Also see Dr Michael Greger’s video: “Is Carrageenan Safe?” (2)

Which is a shame, because it means I miss out on these fortified foods. And I don’t eat any other type of fortified foods either, like the cereals, because of the sugar and other additives they tend to contain, or bread and other wheat-based products they make with fortified flour, or use the fortified spreads (I only use olive oil and ghee generally on rye bread), and I don’t drink regular cow’s milk either, or the fortified drinks of any kind because of said gums and sugar, and I don’t use fake meat soy products, textured vegetable protein/mycoprotein – that and those smoke flavourings are definitely best avoided – and finally, I don’t eat baby food… hmm, I always liked the look of that stuff, maybe I should try it.

The reason I wonder if gums might stop the body breaking down other foods properly is because of what I learnt about the effect of, for example, adding milk to a smoothie or your morning tea or coffee. Milk actually stops you absorbing the antioxidants (the good stuff like polyphenols and catechins) in the tea and the coffee – same goes for chocolate – and even with fruits and berries you might have in your morning smoothie or breakfast bowl, adding milk actually stops the absorption of the good nutrients in it, as measured by blood levels of certain beneficial compounds after consuming it.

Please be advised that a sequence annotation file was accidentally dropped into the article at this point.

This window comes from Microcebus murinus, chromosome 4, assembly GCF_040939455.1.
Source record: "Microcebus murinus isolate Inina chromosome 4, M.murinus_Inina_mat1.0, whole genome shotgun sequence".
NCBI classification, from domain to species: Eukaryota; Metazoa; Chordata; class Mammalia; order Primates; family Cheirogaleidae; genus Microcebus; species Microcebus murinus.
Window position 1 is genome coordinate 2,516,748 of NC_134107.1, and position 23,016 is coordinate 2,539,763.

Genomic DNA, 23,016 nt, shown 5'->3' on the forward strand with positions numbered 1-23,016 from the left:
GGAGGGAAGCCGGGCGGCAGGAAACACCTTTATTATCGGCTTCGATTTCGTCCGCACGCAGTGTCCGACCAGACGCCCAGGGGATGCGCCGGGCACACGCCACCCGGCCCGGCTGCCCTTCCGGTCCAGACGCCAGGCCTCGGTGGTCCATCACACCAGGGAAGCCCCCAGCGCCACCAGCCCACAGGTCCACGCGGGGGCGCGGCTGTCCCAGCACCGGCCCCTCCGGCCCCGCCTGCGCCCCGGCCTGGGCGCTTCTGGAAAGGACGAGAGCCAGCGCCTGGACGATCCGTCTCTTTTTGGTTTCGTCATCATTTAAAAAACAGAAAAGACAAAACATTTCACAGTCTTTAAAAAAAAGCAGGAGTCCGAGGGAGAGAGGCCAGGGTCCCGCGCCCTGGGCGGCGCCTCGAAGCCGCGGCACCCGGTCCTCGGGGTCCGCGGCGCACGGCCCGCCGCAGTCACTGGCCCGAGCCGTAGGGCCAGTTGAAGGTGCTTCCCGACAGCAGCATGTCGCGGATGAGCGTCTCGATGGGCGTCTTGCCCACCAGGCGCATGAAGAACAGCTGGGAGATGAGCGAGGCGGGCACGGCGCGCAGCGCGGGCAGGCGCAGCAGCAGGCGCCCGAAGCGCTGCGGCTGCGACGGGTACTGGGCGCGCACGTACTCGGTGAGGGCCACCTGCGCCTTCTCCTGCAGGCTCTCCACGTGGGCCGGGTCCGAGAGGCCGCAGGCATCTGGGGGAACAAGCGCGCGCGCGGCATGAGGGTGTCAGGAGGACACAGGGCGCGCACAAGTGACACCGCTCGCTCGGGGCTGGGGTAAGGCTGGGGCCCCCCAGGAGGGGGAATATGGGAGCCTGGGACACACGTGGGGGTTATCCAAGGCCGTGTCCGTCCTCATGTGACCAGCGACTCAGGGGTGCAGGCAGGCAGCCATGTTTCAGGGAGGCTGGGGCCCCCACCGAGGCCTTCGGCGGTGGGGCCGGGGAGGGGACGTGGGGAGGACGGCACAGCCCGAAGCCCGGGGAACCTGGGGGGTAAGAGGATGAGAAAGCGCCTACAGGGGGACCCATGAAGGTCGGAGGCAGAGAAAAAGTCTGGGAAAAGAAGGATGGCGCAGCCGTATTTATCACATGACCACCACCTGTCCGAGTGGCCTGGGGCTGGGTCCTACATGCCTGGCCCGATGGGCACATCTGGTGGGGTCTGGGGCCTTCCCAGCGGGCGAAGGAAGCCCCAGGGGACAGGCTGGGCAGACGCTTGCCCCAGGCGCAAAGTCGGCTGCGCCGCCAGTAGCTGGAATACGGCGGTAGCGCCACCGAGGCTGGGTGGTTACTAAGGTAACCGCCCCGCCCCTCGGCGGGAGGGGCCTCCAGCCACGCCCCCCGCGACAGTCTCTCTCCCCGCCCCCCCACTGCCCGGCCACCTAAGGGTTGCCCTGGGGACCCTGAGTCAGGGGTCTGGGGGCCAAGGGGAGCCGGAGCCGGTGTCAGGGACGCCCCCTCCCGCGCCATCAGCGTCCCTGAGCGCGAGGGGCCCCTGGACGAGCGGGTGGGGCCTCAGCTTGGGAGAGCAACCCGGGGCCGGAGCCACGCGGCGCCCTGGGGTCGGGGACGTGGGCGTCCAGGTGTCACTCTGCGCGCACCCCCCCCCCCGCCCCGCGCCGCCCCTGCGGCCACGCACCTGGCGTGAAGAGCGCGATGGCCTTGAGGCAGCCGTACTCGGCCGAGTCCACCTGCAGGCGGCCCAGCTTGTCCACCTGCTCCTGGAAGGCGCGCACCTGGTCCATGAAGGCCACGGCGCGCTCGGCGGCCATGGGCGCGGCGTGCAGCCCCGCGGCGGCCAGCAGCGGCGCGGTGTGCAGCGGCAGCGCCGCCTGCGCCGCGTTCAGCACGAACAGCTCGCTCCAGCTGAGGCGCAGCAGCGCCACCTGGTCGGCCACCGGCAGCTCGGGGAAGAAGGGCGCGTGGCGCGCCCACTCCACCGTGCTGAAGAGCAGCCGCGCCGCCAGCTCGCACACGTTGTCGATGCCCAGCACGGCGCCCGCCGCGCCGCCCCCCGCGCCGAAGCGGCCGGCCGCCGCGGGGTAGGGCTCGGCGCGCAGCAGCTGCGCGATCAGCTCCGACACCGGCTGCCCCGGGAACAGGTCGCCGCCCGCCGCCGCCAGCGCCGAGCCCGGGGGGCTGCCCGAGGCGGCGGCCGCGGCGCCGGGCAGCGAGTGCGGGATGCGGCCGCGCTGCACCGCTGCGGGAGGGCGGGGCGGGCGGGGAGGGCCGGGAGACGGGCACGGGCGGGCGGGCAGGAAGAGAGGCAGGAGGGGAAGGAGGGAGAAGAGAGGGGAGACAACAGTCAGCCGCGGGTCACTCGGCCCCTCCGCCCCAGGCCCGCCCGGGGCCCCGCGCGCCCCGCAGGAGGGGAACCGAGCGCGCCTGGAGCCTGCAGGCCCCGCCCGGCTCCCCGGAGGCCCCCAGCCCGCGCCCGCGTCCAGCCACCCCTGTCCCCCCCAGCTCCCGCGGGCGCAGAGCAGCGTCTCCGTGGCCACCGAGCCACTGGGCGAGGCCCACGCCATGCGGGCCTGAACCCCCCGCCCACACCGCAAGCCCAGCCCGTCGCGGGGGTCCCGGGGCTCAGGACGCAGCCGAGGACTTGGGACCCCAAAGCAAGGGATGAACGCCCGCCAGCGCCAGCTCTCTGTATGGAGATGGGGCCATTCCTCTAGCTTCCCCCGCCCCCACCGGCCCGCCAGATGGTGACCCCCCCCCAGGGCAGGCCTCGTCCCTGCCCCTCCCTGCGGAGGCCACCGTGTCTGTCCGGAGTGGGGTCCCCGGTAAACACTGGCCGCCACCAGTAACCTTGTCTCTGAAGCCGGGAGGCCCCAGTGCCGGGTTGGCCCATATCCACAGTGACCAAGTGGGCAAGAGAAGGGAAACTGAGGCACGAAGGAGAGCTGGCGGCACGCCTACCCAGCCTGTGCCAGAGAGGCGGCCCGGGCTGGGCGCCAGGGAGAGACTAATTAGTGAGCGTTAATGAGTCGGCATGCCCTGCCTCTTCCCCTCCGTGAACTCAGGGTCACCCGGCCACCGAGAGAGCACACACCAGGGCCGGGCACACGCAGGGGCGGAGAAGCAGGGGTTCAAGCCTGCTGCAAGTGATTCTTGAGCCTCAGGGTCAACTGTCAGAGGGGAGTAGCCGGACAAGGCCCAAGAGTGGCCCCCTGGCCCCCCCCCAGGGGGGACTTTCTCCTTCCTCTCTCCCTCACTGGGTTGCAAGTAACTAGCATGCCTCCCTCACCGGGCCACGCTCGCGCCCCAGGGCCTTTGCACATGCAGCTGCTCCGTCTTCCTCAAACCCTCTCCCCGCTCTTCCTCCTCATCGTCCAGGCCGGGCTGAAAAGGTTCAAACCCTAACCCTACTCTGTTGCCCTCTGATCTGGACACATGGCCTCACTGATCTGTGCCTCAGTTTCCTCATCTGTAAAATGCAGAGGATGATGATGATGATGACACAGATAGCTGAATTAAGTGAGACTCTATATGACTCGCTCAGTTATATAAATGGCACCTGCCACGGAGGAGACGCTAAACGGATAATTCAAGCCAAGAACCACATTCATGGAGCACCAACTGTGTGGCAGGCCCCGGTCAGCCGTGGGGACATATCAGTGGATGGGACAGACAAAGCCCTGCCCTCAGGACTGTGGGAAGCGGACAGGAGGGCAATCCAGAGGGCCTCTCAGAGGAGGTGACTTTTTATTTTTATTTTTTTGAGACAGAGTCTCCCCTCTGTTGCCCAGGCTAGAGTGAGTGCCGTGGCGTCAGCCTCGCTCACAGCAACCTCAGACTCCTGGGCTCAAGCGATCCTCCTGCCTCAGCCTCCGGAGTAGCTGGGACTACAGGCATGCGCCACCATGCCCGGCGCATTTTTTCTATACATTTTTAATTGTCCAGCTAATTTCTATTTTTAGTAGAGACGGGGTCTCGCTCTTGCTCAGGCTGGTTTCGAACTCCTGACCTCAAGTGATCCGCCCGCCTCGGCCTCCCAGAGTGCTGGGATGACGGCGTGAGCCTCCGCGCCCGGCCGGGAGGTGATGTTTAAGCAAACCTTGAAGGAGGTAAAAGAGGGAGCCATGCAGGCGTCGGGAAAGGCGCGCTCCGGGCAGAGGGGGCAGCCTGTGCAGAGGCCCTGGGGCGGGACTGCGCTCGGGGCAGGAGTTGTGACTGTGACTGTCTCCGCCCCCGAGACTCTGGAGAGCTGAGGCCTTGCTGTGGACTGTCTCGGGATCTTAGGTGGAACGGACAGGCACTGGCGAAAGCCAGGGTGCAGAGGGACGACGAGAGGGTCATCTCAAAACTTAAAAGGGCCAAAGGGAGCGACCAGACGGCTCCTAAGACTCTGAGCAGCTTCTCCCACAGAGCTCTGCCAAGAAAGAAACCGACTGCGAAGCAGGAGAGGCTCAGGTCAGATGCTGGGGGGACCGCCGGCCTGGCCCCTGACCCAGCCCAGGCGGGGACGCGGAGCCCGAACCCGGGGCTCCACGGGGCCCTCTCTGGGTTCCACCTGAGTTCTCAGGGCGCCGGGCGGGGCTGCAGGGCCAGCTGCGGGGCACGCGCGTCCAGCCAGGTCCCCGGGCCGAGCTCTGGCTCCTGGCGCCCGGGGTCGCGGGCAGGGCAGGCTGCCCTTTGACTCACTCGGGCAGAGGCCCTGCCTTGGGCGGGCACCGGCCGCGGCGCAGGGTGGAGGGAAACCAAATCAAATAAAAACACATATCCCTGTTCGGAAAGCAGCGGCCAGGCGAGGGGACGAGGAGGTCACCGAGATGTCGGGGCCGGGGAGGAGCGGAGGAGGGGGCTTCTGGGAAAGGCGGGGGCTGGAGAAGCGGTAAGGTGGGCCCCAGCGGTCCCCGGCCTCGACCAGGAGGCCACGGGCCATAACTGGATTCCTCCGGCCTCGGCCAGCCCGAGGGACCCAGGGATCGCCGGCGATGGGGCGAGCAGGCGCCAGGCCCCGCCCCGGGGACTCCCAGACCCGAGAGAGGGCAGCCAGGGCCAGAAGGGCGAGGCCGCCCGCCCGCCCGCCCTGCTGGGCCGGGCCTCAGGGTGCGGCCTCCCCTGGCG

The scientific research done on this is handily summarised by Dr Michael Greger, an MD (medical doctor) who trawls the scientific literature for such useful information, and is presented in short, info-bitesize videos, making it more accessible for us.

And shockingly, it’s not just cow’s milk that does this, it’s soy milk as well – at least in tea – because unfortunately the only study they tested soy milk in was the one with tea. They didn’t test soy milk in the other (separate) studies on the chocolate/coffee and berries. So how about that then? That really surprised me, as it did Michael Greger, and no doubt the researchers as well. To find that adding even soy milk to healthy drinks/smoothies might be negating the beneficial effects of the antioxidant compounds in them. That was a real eye-opener.

I guess that’s part of the reason why dark chocolate is so much healthier than milk.

And so if the milk itself blocks absorption, I obviously wondered what the added gums in milk can do. So I’d rather just avoid them altogether, if I can.

B12 absorption – anatomy and controversy

Back to the video: